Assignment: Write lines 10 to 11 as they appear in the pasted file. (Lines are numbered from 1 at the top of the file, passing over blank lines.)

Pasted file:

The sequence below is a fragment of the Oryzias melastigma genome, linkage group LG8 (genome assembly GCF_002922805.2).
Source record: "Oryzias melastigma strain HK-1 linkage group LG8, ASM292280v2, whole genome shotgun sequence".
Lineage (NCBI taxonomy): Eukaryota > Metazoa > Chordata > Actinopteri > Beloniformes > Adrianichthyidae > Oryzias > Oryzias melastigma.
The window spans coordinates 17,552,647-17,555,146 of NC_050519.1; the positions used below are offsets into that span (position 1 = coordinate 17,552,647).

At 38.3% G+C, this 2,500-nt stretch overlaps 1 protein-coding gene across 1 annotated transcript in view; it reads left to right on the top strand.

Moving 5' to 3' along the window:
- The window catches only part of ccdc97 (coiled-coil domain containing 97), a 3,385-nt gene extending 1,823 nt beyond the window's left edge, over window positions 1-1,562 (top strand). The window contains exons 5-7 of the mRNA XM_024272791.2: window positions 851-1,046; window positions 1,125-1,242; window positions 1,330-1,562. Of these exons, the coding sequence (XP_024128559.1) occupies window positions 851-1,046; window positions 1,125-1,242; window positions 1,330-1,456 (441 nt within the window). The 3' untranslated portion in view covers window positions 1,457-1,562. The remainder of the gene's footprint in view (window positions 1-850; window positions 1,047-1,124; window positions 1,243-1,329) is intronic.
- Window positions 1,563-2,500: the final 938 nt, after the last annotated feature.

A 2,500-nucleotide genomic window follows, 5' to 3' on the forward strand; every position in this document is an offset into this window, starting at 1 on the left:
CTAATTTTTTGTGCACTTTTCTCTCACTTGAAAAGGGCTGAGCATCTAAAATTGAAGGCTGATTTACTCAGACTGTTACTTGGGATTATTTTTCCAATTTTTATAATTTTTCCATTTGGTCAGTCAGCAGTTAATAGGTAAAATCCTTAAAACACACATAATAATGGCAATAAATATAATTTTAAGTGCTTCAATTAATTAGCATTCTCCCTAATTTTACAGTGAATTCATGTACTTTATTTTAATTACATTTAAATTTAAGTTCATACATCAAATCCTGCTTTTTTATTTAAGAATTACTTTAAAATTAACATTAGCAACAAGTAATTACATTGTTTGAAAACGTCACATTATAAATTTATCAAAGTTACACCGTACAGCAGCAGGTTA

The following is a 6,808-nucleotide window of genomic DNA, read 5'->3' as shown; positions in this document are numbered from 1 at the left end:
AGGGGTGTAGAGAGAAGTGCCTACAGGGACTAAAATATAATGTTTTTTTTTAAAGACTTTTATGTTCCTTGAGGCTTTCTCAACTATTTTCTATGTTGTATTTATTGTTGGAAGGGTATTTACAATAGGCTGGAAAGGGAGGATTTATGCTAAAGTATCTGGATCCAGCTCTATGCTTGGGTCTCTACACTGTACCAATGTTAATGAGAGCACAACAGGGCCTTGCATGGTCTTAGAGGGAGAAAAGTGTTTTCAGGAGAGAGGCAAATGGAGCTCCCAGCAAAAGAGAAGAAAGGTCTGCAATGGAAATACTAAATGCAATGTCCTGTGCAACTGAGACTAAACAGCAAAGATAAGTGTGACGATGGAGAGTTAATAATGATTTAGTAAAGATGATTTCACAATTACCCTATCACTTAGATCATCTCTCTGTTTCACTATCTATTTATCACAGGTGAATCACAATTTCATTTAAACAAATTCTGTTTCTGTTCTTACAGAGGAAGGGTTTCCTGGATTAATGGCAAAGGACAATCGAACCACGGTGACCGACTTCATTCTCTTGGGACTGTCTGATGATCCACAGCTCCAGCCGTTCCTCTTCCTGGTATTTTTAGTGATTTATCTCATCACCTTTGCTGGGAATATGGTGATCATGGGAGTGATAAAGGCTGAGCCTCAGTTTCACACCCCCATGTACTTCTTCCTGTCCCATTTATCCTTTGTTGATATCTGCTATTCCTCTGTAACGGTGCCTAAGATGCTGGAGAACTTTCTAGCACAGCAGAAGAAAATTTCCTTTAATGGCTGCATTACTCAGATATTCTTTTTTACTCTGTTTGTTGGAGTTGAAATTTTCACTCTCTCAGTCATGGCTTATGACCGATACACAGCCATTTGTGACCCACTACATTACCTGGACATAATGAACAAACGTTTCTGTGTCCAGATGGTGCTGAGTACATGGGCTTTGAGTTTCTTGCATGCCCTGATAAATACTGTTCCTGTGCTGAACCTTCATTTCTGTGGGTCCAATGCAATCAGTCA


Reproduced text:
CTAATTTTTTGTGCACTTTTCTCTCACTTGAAAAGGGCTGAGCATCTAAAATTGAAGGCTGATTTACTCAGACTGTTACTTGGGATTATTTTTCCAATTTTTATAATTTTTCCATTTGGTCAGTCAGCAGTTAATAGGTAAAATCCTTAAAACACACATAATAATGGCAATAAATATAATTTTAAGTGCTTCAATTAATTAGCATTCTCCCTAATTTTACAGTGAATTCATGTACTTTATTTTAATTACATTTAAATTTAAGTTCATACATCAAATCCTGCTTTTTTATTTAAGAATTACTTTAAAATTAACATTAGCAACAAGTAATTACATTGTTTGAAAACGTCACATTATAAATTTATCAAAGTTACACCGTACAGCAGCAGGTTA

The following is a 6,808-nucleotide window of genomic DNA, read 5'->3' as shown; positions in this document are numbered from 1 at the left end: